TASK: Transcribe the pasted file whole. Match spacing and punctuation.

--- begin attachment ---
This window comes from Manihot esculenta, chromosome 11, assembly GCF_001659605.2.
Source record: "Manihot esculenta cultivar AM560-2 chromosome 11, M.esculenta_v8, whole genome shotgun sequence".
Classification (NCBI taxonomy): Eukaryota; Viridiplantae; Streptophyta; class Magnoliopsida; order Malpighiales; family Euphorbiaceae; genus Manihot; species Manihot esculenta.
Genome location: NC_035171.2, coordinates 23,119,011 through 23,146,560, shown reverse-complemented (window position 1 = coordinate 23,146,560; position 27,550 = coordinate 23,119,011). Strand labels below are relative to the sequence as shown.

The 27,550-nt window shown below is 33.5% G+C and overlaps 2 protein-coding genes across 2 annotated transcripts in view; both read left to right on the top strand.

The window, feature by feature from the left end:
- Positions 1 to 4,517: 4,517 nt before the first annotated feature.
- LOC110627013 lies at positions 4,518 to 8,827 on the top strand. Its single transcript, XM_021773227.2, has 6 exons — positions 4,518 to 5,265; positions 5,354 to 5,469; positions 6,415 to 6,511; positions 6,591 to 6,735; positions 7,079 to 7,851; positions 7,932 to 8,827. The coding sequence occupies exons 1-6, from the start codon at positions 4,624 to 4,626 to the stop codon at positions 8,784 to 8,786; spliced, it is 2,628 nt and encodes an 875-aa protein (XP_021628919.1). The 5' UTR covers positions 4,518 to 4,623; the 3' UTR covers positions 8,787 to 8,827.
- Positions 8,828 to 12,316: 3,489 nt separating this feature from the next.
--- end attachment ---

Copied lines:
This window comes from Manihot esculenta, chromosome 11, assembly GCF_001659605.2.
Source record: "Manihot esculenta cultivar AM560-2 chromosome 11, M.esculenta_v8, whole genome shotgun sequence".
Classification (NCBI taxonomy): Eukaryota; Viridiplantae; Streptophyta; class Magnoliopsida; order Malpighiales; family Euphorbiaceae; genus Manihot; species Manihot esculenta.
Genome location: NC_035171.2, coordinates 23,119,011 through 23,146,560, shown reverse-complemented (window position 1 = coordinate 23,146,560; position 27,550 = coordinate 23,119,011). Strand labels below are relative to the sequence as shown.

The 27,550-nt window shown below is 33.5% G+C and overlaps 2 protein-coding genes across 2 annotated transcripts in view; both read left to right on the top strand.

The window, feature by feature from the left end:
- Positions 1 to 4,517: 4,517 nt before the first annotated feature.
- LOC110627013 lies at positions 4,518 to 8,827 on the top strand. Its single transcript, XM_021773227.2, has 6 exons — positions 4,518 to 5,265; positions 5,354 to 5,469; positions 6,415 to 6,511; positions 6,591 to 6,735; positions 7,079 to 7,851; positions 7,932 to 8,827. The coding sequence occupies exons 1-6, from the start codon at positions 4,624 to 4,626 to the stop codon at positions 8,784 to 8,786; spliced, it is 2,628 nt and encodes an 875-aa protein (XP_021628919.1). The 5' UTR covers positions 4,518 to 4,623; the 3' UTR covers positions 8,787 to 8,827.
- Positions 8,828 to 12,316: 3,489 nt separating this feature from the next.